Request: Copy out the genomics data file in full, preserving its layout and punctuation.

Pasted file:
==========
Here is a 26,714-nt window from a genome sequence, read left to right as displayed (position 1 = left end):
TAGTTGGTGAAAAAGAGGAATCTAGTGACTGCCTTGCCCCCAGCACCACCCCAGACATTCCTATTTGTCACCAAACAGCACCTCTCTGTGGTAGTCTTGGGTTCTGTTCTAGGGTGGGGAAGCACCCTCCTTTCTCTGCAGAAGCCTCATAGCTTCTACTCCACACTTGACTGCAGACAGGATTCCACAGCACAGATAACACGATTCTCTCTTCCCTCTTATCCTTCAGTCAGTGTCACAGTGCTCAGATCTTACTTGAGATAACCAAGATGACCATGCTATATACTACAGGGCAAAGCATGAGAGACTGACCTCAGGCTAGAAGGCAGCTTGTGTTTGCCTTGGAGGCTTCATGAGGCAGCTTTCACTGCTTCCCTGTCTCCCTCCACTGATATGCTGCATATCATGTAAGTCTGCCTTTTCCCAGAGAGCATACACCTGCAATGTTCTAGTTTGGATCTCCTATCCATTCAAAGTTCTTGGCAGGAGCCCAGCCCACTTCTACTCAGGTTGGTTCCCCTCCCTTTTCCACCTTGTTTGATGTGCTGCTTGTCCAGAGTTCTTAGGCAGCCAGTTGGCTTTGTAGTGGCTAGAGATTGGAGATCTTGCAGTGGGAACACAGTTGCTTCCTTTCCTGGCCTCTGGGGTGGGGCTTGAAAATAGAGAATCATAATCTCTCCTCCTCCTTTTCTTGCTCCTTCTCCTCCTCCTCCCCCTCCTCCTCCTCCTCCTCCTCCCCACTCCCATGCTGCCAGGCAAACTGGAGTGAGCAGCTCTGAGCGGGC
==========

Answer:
Here is a 26,714-nt window from a genome sequence, read left to right as displayed (position 1 = left end):
TAGTTGGTGAAAAAGAGGAATCTAGTGACTGCCTTGCCCCCAGCACCACCCCAGACATTCCTATTTGTCACCAAACAGCACCTCTCTGTGGTAGTCTTGGGTTCTGTTCTAGGGTGGGGAAGCACCCTCCTTTCTCTGCAGAAGCCTCATAGCTTCTACTCCACACTTGACTGCAGACAGGATTCCACAGCACAGATAACACGATTCTCTCTTCCCTCTTATCCTTCAGTCAGTGTCACAGTGCTCAGATCTTACTTGAGATAACCAAGATGACCATGCTATATACTACAGGGCAAAGCATGAGAGACTGACCTCAGGCTAGAAGGCAGCTTGTGTTTGCCTTGGAGGCTTCATGAGGCAGCTTTCACTGCTTCCCTGTCTCCCTCCACTGATATGCTGCATATCATGTAAGTCTGCCTTTTCCCAGAGAGCATACACCTGCAATGTTCTAGTTTGGATCTCCTATCCATTCAAAGTTCTTGGCAGGAGCCCAGCCCACTTCTACTCAGGTTGGTTCCCCTCCCTTTTCCACCTTGTTTGATGTGCTGCTTGTCCAGAGTTCTTAGGCAGCCAGTTGGCTTTGTAGTGGCTAGAGATTGGAGATCTTGCAGTGGGAACACAGTTGCTTCCTTTCCTGGCCTCTGGGGTGGGGCTTGAAAATAGAGAATCATAATCTCTCCTCCTCCTTTTCTTGCTCCTTCTCCTCCTCCTCCCCCTCCTCCTCCTCCTCCTCCTCCCCACTCCCATGCTGCCAGGCAAACTGGAGTGAGCAGCTCTGAGCGGGC